Resources

Designed for law teachers who want to improve their teaching and students' learning, this book offers general teaching principles and dozens of concrete ideas. The first two chapters present foundational principles of learning and instruction as well as insights from students. The next 12 chapters...
This article traces the theory and practice behind the use of collaborative work at Northwestern. Section I summarizes the academic theory underlying the use of collaborative work, including the pedagogical and other benefits for students and faculty. Section II addresses the use of graded and...
In her article, Carole Buckner discusses Grutter v. Bollinger , the famous Supreme Court case that declared diversity in schools was a compelling enough state interest to consider race in the holistic assessment of a student for admissions. However, Buckner challenges law schools to refrain from...
In her article, Vernellia Randall discusses the philosophical and educational difference between traditional legal pedagogy and Cooperative Learning. She defines Cooperative Learning and makes the case for its application in law schools. Further, based on her experience with this method of teaching...
The Cooperative Learning Institute is an innovative nonprofit Institute established in 1987 to advance the understanding and practice of cooperation and constructive conflict resolution. The Institute has two missions: the first is to advance the theory and research on social interdependence and...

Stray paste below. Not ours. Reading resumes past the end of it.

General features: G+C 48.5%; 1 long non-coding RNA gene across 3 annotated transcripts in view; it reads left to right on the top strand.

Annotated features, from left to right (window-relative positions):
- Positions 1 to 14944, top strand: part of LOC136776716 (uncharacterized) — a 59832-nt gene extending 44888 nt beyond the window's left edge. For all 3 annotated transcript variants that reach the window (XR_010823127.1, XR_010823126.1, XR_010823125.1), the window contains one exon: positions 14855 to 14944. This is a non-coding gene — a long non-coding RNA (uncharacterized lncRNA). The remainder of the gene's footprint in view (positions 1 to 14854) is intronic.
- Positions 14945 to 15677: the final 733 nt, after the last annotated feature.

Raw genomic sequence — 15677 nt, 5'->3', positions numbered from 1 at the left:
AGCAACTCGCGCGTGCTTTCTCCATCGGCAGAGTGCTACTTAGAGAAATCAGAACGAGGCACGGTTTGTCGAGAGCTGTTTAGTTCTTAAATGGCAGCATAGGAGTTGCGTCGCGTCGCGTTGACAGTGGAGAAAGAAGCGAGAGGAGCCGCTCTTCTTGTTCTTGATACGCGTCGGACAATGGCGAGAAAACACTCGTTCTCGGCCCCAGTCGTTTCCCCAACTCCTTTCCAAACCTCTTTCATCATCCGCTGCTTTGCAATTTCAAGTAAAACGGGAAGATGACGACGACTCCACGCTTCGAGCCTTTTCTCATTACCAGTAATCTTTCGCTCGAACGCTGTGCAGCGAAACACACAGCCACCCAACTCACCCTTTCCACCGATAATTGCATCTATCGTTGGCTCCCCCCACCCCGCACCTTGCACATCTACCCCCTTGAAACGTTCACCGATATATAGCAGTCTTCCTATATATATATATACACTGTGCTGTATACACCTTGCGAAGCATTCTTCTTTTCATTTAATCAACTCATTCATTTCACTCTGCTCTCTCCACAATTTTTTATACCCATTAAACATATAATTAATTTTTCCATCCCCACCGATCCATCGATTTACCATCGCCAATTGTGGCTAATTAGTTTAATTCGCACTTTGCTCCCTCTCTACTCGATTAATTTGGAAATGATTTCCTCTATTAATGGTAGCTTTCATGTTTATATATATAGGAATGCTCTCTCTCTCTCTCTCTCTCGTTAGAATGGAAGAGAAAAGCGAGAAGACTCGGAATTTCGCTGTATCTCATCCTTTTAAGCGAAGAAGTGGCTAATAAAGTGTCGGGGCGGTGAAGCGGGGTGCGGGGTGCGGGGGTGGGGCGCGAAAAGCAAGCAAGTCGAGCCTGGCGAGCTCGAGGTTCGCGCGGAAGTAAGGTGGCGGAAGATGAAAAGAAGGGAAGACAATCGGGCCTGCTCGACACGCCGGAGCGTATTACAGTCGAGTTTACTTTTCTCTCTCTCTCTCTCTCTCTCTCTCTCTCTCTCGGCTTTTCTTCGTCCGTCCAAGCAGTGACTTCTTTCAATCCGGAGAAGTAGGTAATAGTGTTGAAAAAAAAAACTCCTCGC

This article reports on the first phase of a three-part research project aimed at providing some insight into the motivations, operations, and effectiveness of student-led study groups in law school. In the first part of the project, reported here, Dorothy Evensen sets out to understand how law...

Cooperative Learning

"Cooperative learning is the instructional use of small groups so that students work together to maximize their own and each other's learning." Extensive research carried out by a variety of researchers over a wide range of subject areas and settings, and with students at all levels of education level, has demonstrated that cooperative learning produces higher achievement than do competitive or individualized teaching methods. This effect, however, does not automatically appear when students are placed in groups. For cooperative learning to be effective, five essential elements need to be purposefully structured into the learning experience. These are: 1) positive interdependence, 2) individual accountability, 3) promotive interaction, 4) the development of interpersonal skills, and 5) group processing (self-assessment of the group functioning). 

While cooperative learning strategies are just beginning to gain a foothold in law school classes, it has been demonstrated to increase retention and improve performance for minority students in law school, and to improve student writing in first year legal writing courses. There is little doubt that this strategy will prove to be as effective for many settings in legal education as it is for other disciplines.